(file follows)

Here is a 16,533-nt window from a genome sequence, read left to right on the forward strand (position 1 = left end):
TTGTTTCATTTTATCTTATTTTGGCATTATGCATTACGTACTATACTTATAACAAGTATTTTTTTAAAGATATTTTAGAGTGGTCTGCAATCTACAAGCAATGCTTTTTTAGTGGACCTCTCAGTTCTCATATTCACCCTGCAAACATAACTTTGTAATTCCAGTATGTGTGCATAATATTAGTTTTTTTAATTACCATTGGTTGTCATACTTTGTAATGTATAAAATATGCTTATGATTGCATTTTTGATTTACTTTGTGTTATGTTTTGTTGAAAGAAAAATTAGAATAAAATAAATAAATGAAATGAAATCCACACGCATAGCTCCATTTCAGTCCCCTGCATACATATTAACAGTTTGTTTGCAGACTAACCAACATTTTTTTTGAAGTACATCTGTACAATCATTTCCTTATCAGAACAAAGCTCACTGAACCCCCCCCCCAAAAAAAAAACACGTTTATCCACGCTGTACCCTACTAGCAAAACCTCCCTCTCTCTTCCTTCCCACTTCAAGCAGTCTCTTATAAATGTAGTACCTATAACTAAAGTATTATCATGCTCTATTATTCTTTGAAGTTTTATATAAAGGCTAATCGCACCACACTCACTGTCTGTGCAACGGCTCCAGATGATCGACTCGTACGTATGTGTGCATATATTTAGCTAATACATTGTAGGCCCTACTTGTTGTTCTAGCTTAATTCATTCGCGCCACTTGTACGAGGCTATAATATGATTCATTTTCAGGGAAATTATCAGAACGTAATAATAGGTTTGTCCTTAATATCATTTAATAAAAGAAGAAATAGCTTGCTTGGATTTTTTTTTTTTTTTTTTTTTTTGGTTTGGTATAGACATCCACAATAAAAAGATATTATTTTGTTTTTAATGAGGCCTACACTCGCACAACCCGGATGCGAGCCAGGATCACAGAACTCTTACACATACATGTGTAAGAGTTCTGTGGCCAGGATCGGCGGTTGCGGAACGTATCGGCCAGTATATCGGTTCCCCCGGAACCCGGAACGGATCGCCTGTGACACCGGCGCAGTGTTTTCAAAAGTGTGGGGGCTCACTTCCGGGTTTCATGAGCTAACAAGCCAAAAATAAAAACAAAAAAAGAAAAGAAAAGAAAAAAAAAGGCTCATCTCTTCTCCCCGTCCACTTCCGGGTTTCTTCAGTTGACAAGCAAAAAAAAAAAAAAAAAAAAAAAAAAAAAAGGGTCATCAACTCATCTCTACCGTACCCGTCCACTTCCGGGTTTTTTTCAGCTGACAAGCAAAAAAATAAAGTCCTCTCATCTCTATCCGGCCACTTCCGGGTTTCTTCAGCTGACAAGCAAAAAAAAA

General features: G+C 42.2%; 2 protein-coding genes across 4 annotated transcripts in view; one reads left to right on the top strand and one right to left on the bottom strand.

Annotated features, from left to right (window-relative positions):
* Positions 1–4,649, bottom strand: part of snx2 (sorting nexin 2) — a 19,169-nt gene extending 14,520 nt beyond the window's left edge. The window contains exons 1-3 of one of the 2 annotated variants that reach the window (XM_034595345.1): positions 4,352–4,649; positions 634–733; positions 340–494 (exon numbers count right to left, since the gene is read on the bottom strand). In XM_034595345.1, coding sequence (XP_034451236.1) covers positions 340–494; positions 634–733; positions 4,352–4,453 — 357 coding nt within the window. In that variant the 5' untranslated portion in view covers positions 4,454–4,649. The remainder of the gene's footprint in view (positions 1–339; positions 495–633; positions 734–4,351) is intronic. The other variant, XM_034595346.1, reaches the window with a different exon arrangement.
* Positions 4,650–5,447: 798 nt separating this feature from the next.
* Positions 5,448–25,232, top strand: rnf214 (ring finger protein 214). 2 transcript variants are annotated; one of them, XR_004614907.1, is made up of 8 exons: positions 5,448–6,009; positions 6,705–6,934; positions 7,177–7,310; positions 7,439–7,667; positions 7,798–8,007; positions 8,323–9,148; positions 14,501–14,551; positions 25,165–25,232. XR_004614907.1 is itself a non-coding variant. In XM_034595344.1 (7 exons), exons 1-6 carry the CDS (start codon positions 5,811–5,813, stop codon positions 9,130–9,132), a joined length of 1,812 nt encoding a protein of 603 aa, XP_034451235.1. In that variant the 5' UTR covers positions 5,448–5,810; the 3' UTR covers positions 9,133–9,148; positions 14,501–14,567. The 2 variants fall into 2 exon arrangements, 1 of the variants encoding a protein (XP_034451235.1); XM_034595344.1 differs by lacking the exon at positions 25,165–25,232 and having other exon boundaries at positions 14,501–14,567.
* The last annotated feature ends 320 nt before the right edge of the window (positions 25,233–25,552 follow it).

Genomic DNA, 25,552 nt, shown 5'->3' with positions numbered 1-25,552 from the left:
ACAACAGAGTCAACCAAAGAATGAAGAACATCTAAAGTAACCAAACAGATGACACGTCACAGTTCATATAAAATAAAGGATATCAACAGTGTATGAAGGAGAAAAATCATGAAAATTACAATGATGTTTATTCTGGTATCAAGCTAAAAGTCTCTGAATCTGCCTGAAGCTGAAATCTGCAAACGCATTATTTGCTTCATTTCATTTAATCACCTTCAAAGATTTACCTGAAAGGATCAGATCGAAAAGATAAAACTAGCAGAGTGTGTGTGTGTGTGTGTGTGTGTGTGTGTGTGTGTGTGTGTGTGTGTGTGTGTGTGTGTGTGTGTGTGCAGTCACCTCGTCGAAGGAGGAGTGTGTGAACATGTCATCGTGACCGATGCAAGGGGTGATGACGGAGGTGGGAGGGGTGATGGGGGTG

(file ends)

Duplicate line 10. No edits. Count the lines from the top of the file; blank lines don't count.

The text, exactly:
ACAACAGAGTCAACCAAAGAATGAAGAACATCTAAAGTAACCAAACAGATGACACGTCACAGTTCATATAAAATAAAGGATATCAACAGTGTATGAAGGAGAAAAATCATGAAAATTACAATGATGTTTATTCTGGTATCAAGCTAAAAGTCTCTGAATCTGCCTGAAGCTGAAATCTGCAAACGCATTATTTGCTTCATTTCATTTAATCACCTTCAAAGATTTACCTGAAAGGATCAGATCGAAAAGATAAAACTAGCAGAGTGTGTGTGTGTGTGTGTGTGTGTGTGTGTGTGTGTGTGTGTGTGTGTGTGTGTGTGTGTGTGTGTGTGCAGTCACCTCGTCGAAGGAGGAGTGTGTGAACATGTCATCGTGACCGATGCAAGGGGTGATGACGGAGGTGGGAGGGGTGATGGGGGTG